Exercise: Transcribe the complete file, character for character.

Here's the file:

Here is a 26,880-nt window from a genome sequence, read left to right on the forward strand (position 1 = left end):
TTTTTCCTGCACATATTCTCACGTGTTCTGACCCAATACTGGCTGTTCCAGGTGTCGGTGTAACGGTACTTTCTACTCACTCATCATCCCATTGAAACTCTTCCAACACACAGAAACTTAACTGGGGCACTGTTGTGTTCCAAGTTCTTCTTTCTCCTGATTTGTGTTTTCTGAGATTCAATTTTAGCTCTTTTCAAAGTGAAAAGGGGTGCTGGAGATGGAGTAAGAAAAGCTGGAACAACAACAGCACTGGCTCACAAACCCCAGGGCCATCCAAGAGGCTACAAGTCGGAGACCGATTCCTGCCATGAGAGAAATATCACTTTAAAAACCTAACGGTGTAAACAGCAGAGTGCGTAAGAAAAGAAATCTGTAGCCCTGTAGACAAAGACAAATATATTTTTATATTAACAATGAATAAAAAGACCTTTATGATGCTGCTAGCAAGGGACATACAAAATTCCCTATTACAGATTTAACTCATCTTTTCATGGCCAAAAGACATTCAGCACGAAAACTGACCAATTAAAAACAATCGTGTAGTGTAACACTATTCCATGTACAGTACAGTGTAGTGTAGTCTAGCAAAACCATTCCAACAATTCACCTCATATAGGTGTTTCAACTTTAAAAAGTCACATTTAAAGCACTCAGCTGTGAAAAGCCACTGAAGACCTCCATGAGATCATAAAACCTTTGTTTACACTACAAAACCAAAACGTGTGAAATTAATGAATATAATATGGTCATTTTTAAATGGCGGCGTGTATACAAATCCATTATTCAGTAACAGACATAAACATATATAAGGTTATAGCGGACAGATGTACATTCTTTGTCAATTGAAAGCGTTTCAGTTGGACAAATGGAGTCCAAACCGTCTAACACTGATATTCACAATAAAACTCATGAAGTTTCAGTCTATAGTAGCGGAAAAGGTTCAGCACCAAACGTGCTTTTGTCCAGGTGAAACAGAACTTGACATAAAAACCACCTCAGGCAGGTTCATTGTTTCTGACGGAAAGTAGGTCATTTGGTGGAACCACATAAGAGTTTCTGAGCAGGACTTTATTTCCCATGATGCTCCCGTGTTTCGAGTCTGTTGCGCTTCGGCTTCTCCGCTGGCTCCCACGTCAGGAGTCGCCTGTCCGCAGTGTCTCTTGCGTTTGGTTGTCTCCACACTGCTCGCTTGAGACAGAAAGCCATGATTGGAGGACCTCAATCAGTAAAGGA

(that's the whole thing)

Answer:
Here is a 26,880-nt window from a genome sequence, read left to right on the forward strand (position 1 = left end):
TTTTTCCTGCACATATTCTCACGTGTTCTGACCCAATACTGGCTGTTCCAGGTGTCGGTGTAACGGTACTTTCTACTCACTCATCATCCCATTGAAACTCTTCCAACACACAGAAACTTAACTGGGGCACTGTTGTGTTCCAAGTTCTTCTTTCTCCTGATTTGTGTTTTCTGAGATTCAATTTTAGCTCTTTTCAAAGTGAAAAGGGGTGCTGGAGATGGAGTAAGAAAAGCTGGAACAACAACAGCACTGGCTCACAAACCCCAGGGCCATCCAAGAGGCTACAAGTCGGAGACCGATTCCTGCCATGAGAGAAATATCACTTTAAAAACCTAACGGTGTAAACAGCAGAGTGCGTAAGAAAAGAAATCTGTAGCCCTGTAGACAAAGACAAATATATTTTTATATTAACAATGAATAAAAAGACCTTTATGATGCTGCTAGCAAGGGACATACAAAATTCCCTATTACAGATTTAACTCATCTTTTCATGGCCAAAAGACATTCAGCACGAAAACTGACCAATTAAAAACAATCGTGTAGTGTAACACTATTCCATGTACAGTACAGTGTAGTGTAGTCTAGCAAAACCATTCCAACAATTCACCTCATATAGGTGTTTCAACTTTAAAAAGTCACATTTAAAGCACTCAGCTGTGAAAAGCCACTGAAGACCTCCATGAGATCATAAAACCTTTGTTTACACTACAAAACCAAAACGTGTGAAATTAATGAATATAATATGGTCATTTTTAAATGGCGGCGTGTATACAAATCCATTATTCAGTAACAGACATAAACATATATAAGGTTATAGCGGACAGATGTACATTCTTTGTCAATTGAAAGCGTTTCAGTTGGACAAATGGAGTCCAAACCGTCTAACACTGATATTCACAATAAAACTCATGAAGTTTCAGTCTATAGTAGCGGAAAAGGTTCAGCACCAAACGTGCTTTTGTCCAGGTGAAACAGAACTTGACATAAAAACCACCTCAGGCAGGTTCATTGTTTCTGACGGAAAGTAGGTCATTTGGTGGAACCACATAAGAGTTTCTGAGCAGGACTTTATTTCCCATGATGCTCCCGTGTTTCGAGTCTGTTGCGCTTCGGCTTCTCCGCTGGCTCCCACGTCAGGAGTCGCCTGTCCGCAGTGTCTCTTGCGTTTGGTTGTCTCCACACTGCTCGCTTGAGACAGAAAGCCATGATTGGAGGACCTCAATCAGTAAAGGA